Environment

Eversource solar hikes unwarranted

Eversource solar hikes unwarranted

Benefits of photovoltaics exceed cost to utilities

I READ WITH INTEREST the story entitled “Eversource seeks higher fees on customers with solar.” In several instances, the utility’s stated reasons for its proposed fee hikes for customers with rooftop solar installations appear to me to be contrary to the facts. While Eversource argues that solar homes use the power grid just like any(...)

Read More »

New solar plan cuts subsidies in half

New solar plan cuts subsidies in half

Tradeoff for developers is more certainty on revenues

THE BAKER ADMINISTRATION UNVEILED a next-generation solar incentive plan on Tuesday that is expected to cut in half the subsidies paid by the state’s electric ratepayers while giving developers more certainty about how much money they will receive under the program. The state’s previous solar incentive programs, developed during the administration of former governor Deval(...)

Read More »

Governors can wield influence over pipelines

Governors can wield influence over pipelines

Natural gas infrastructure is not just federal issue

WITH NEW FEDERAL ENERGY POLICIES evolving to be starkly at odds with our priorities in Massachusetts, it is vital that we understand what authority our state has to influence controversial new natural gas infrastructure projects. Complicating matters, the Baker administration continues to promote an abstract vision of expanded interstate natural gas pipeline capacity in our(...)

Read More »

Eversource seeks big distribution rate hike

Eversource seeks big distribution rate hike

Typical monthly bill would rise $8.45 in eastern MA

EVERSOURCE ON TUESDAY SOUGHT regulatory approval for a hefty increase in its distribution rates, a move that has the potential to sharply increase monthly utility bills in its service areas in eastern and western Massachusetts. Utility bills have four major components: customer service, distribution, transmission, and power supply charges. This rate filing only applies to(...)

Read More »

Three cheers for natural gas

Three cheers for natural gas

It’s the fuel of past, present, and future

NATURAL GAS HAS BEEN a resounding environmental success story for Massachusetts that has delivered every benefit environmentalists predicted it would back in the 1990s. Continued access to reliable supplies of natural gas will be critical to fulfilling Massachusetts’ renewable energy revolution in the 2020s and well beyond. Those are two realities we believe far too(...)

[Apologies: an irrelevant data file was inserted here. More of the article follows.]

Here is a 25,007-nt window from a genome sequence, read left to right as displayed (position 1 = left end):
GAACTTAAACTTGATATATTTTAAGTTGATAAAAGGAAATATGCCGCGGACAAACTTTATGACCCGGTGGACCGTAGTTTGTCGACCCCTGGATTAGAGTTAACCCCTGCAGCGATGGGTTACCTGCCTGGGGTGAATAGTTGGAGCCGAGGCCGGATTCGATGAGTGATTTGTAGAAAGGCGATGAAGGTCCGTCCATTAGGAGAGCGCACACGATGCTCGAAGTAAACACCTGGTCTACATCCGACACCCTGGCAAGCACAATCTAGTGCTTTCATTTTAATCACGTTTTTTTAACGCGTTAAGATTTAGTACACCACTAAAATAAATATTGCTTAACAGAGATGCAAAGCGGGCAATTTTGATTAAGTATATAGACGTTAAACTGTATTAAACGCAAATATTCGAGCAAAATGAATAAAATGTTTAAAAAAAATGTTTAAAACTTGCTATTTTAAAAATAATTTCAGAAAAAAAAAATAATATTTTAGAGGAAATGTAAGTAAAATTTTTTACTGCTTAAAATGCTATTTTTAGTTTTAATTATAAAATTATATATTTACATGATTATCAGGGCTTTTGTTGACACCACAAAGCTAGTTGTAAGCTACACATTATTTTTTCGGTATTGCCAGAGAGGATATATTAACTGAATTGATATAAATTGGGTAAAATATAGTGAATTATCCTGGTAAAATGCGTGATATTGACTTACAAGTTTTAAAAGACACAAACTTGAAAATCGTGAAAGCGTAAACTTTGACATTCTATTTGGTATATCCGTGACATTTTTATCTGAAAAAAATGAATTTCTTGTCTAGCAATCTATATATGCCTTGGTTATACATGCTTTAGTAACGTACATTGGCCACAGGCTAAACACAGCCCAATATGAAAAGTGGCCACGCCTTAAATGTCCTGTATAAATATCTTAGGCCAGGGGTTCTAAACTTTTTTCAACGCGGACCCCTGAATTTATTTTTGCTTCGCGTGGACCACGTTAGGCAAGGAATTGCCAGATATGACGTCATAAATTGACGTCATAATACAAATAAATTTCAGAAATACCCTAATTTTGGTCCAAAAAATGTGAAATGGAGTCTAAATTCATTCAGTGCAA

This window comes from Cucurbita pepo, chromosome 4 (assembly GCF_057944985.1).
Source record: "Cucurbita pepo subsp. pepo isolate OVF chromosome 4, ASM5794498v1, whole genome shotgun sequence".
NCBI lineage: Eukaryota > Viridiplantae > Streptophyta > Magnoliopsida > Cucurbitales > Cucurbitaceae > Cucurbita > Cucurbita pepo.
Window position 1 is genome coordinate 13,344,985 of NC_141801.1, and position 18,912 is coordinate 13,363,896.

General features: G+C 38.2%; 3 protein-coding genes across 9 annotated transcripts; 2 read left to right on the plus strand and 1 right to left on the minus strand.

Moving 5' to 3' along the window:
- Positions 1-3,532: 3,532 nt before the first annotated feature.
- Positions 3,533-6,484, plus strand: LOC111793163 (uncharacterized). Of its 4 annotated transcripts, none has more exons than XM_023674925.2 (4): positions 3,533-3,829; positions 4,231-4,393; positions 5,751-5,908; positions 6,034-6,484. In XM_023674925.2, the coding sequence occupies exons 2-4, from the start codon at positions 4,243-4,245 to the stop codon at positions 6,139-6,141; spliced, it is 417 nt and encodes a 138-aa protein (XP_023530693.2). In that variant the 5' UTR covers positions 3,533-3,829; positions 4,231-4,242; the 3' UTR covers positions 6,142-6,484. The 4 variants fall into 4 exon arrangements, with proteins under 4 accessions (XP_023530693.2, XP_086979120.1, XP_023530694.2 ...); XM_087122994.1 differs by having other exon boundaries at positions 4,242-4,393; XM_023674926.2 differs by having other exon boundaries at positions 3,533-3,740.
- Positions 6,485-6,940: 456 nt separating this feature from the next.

Read More »

Renewables not cheap

Renewables not cheap

Wind, solar far higher cost than ‘polluting energy’ sources

IN DECEMBER, A company called CleanChoice Energy mailed out a sales pitch to electricity customers in eastern Massachusetts. The letter acknowledged that 100 percent renewable energy from solar and wind would cost “a little more” than “polluting energy,” but said the added expense was worth it. “That’s because the energy you are choosing is better(...)

Read More »

Why trash talk amounted to nothing

Why trash talk amounted to nothing

Lawmakers refuse to budge, place blame on Baker

EVEN FOR BEACON HILL, the wrangling over recycling legislation late Tuesday night was one of those can-you-believe-it moments. It was the last night of the 2015-2016 legislative session, and the House and Senate were struggling to reach consensus on the best way to boost municipal recycling and reduce trash disposal to no more than 450(...)

Read More »

Trash commission stalls over  reporting date

Trash commission stalls over reporting date

Late-night standoff on goal of 450 pounds of trash per person

WITH TIME RUNNING OUT in the 2015-2016 session on Tuesday night, the Legislature failed to reach agreement on legislation to boost municipal recycling and reduce trash disposal to no more than 450 pounds per person per year. The Senate at the end of June approved a sweeping measure mandating a steady reduction in municipal solid(...)

Read More »

Trash debate coming to head on Beacon Hill

Trash debate coming to head on Beacon Hill

With time running out, House pitches waste commission

WITH MASSACHUSETTS RUNNING OUT OF OPTIONS to bury and burn its trash, the long-neglected issue of recycling is getting some attention in the final days of the 2015-2016 legislative session. The Senate approved a sweeping measure at the end of June requiring cities and towns to reduce the amount of solid waste they dispose of(...)

Read More »